Apart from that tutorials to the finite element method and indefinite integrals are also available. The latter one teaches you analytical techniques of integration.
G. M. Fichtenholz – Integral and differential calculus, vol. 2, PWN Warsaw 1999 (originally in Russian)
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The course is divided into paragraphs. The first part of tutorial presents the elementary idea of finding indefinite integrals together with basic examples (as shown below). The two main ways of integration i. e. integration by substitution and integration by parts are considered. Each main part of handbook follows brief theoretical introduction (e. g. Indefinite integrals. Definition.). This course explains simple and more complicated cases of integration. Among the advanced cases are: integration of rational functions, integration of functions with roots and integration of trigonometric functions. In these examples transformations must be applied to starting expressions to obtain better form of integrated functions that, in turn, can be easily solved.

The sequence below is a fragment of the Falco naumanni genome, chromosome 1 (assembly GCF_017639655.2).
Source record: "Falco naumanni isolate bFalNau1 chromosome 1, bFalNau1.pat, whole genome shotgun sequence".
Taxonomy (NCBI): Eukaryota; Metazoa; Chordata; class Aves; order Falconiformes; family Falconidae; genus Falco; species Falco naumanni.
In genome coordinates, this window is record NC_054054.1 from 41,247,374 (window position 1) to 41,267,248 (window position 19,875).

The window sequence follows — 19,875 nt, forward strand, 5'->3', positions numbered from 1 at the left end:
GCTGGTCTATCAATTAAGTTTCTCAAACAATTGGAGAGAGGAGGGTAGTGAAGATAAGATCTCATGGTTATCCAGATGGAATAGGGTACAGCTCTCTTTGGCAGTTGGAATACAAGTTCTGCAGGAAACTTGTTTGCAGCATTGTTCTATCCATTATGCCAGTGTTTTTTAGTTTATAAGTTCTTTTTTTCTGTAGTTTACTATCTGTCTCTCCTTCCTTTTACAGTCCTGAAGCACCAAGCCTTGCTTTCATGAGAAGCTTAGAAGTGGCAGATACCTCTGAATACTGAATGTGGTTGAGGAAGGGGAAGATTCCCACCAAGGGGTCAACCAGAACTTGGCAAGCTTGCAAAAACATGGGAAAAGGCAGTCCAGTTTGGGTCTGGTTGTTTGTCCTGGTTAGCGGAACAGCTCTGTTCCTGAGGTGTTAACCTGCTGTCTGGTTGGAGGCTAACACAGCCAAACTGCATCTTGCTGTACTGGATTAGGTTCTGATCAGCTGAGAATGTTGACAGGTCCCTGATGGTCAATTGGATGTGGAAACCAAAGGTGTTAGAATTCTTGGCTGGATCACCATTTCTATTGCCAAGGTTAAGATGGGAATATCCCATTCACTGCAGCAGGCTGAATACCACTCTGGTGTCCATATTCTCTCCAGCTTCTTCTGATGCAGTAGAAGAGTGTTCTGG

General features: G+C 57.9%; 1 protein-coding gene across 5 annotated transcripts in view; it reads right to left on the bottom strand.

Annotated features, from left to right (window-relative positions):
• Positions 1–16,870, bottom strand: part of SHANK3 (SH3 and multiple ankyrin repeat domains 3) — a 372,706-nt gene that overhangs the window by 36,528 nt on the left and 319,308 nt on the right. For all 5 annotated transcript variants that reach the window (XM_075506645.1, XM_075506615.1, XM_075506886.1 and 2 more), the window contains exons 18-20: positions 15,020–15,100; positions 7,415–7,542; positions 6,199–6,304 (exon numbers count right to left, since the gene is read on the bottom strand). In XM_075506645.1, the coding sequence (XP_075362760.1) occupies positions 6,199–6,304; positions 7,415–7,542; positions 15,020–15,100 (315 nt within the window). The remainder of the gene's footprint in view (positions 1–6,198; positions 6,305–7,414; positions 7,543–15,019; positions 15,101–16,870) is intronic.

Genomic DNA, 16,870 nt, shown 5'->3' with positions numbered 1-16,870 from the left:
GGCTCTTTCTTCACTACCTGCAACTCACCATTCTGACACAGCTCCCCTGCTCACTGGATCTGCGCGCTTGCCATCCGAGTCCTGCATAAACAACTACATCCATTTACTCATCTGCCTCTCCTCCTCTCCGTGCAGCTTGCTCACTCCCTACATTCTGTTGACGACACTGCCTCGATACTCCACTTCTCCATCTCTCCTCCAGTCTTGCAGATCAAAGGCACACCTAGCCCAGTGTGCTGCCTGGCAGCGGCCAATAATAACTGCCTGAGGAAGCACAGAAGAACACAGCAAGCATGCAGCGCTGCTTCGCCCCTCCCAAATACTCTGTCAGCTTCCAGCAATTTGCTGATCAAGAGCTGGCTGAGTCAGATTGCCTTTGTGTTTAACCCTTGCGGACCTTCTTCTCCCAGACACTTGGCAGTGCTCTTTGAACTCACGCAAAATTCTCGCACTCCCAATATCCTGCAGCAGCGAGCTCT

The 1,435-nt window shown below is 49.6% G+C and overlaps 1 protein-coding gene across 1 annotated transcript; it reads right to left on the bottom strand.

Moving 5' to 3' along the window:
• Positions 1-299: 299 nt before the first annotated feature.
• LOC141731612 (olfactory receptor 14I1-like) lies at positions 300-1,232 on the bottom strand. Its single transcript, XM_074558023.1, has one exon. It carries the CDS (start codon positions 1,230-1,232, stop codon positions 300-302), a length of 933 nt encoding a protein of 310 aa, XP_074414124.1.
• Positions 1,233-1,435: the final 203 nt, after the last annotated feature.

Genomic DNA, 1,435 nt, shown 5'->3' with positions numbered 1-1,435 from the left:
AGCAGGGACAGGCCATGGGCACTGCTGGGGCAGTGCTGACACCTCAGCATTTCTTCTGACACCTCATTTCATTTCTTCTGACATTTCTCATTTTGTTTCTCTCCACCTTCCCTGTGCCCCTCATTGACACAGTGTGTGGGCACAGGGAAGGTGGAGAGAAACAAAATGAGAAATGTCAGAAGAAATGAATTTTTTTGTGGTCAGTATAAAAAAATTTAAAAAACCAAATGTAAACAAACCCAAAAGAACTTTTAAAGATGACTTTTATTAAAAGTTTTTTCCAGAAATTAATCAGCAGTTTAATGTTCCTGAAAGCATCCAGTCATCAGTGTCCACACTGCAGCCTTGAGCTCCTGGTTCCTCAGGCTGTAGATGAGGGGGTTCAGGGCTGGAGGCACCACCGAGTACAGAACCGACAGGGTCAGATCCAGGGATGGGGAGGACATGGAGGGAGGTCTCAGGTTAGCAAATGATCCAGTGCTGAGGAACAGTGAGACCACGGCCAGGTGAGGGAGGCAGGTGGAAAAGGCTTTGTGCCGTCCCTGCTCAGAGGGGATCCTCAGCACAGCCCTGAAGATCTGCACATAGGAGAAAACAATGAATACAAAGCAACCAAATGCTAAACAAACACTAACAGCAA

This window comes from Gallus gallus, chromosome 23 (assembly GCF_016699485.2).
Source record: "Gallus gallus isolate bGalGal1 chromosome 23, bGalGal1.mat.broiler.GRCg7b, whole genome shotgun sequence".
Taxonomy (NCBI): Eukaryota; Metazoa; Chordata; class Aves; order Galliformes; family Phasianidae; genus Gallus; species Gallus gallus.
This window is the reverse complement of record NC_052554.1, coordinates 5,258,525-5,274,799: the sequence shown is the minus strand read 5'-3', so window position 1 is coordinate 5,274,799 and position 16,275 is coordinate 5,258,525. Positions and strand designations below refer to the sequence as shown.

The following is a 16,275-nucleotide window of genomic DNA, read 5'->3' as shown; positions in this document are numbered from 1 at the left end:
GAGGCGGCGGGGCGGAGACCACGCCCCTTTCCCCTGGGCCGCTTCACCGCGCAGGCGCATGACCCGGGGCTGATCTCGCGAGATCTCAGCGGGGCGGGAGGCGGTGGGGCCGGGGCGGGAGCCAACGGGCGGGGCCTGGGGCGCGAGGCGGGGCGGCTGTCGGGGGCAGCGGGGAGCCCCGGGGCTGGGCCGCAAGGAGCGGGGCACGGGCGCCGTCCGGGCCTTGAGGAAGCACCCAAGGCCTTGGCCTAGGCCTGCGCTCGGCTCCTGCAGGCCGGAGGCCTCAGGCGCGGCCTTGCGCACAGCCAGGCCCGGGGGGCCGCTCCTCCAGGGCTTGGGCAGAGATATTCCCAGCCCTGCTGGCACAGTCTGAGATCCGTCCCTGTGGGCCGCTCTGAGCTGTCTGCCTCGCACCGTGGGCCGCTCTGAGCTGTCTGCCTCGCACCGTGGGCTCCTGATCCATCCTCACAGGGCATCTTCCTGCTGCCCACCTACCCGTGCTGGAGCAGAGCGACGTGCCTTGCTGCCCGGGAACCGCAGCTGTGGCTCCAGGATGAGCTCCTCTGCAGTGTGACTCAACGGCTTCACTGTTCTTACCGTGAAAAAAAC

Examples presented-below show the way of putting forward solutions. Each essential part of finding the output is treated separately. Thus one can make use of only part of hints and after finding the solution compare this result with the outcome presented in the tutorial.
Let's consider a simple integral of a trigonometric function.
∫ | tg^{2}(x)dx |
As the first step we transform the trigonometric function to a more convenient form:
After that finding the solution is trivial:
∫ | dx/cos^{2}(x) - | ∫ | dx = tg(x) - x + C |
The second example is an example of integration by parts.
∫ | xsin^{2}(x)dx |
by parts transformation:
and the solution reads:
x^{2}/2 - x/4 sin(2x) - 1/2 | ∫ | xdx + 1/4 | ∫ | sin(2x)dx = |
x^{2}/2 - x/4 sin(2x) - x^{2}/4 - 1/8 cos(2x) + C = | x^{2}/4 - x/4 sin(2x) - 1/8 cos(2x) + C |
Another example shows the main idea of integration by substitution.
∫ | xdx/[1 - x^{2}]^{1/2} |
the obvious way of finding solution is to make the substitution:
the solution is:
-1/2 | ∫ | dt/t^{1/2} = -t^{1/2} + C = -(1 - x^{2})^{1/2} + C |
Integration by substitution - second example, trigonometric function.
∫ | sin(1/x)dx/x^{2} |
substitution:
the solution is:
∫ | -sin(t)dt = cos(t) + C = cos(1/x) + C |
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